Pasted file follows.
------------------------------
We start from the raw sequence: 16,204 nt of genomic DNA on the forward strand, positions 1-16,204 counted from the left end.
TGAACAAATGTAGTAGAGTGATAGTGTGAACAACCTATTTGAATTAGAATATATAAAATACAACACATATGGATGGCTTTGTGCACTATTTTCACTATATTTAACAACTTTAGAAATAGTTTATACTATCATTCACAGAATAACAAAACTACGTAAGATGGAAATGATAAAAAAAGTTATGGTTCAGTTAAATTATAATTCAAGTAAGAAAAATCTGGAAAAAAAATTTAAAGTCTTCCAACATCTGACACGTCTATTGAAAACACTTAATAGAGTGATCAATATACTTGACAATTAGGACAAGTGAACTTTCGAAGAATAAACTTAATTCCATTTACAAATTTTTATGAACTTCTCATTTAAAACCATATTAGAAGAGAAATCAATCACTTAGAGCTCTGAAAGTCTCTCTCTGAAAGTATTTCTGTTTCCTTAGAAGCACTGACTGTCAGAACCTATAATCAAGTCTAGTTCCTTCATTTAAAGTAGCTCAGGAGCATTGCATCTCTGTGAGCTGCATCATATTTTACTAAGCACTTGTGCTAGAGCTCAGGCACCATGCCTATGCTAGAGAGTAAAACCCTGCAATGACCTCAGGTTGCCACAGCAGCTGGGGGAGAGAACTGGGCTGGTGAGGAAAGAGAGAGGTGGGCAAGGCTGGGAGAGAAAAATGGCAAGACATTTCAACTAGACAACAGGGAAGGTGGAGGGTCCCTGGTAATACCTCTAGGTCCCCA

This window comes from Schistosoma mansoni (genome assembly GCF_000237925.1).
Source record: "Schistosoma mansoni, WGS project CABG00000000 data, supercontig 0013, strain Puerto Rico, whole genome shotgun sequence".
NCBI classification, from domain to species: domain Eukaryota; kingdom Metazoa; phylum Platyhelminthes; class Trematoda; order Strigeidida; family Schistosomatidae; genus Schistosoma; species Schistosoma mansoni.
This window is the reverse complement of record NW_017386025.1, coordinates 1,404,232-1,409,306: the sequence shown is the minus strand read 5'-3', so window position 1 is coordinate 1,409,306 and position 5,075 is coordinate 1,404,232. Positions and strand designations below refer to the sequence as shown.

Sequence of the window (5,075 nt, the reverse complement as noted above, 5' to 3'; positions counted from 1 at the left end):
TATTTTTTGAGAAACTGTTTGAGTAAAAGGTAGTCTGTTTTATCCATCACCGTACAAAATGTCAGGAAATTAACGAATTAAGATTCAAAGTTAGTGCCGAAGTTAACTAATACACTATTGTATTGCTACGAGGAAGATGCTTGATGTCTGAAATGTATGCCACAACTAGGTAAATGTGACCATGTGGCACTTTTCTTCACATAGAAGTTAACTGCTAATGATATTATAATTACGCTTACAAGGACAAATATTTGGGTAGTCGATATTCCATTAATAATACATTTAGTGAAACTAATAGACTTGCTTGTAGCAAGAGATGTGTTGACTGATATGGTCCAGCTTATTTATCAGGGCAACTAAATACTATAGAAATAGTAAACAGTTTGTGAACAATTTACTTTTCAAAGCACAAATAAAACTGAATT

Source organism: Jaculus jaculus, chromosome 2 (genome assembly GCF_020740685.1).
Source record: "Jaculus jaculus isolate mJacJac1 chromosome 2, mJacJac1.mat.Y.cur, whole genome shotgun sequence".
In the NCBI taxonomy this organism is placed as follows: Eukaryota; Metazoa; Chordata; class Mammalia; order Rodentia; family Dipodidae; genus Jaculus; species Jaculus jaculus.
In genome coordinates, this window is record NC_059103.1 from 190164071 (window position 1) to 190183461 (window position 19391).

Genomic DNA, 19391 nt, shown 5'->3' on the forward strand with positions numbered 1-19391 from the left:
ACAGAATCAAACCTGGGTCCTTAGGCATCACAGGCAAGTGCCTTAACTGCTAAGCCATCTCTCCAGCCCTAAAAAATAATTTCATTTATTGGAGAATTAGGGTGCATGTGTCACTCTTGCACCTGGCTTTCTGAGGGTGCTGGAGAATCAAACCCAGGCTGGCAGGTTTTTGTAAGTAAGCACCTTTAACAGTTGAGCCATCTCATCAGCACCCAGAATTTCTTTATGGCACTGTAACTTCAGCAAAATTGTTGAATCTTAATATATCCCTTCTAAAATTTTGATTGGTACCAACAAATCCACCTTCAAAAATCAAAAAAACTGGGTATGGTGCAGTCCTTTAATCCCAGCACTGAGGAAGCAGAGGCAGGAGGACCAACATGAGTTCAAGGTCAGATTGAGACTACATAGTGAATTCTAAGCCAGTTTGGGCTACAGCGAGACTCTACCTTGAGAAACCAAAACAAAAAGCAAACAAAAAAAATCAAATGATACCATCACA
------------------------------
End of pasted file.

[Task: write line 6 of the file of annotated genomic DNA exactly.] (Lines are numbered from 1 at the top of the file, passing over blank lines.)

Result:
This window is the reverse complement of record NW_017386025.1, coordinates 1,404,232-1,409,306: the sequence shown is the minus strand read 5'-3', so window position 1 is coordinate 1,409,306 and position 5,075 is coordinate 1,404,232. Positions and strand designations below refer to the sequence as shown.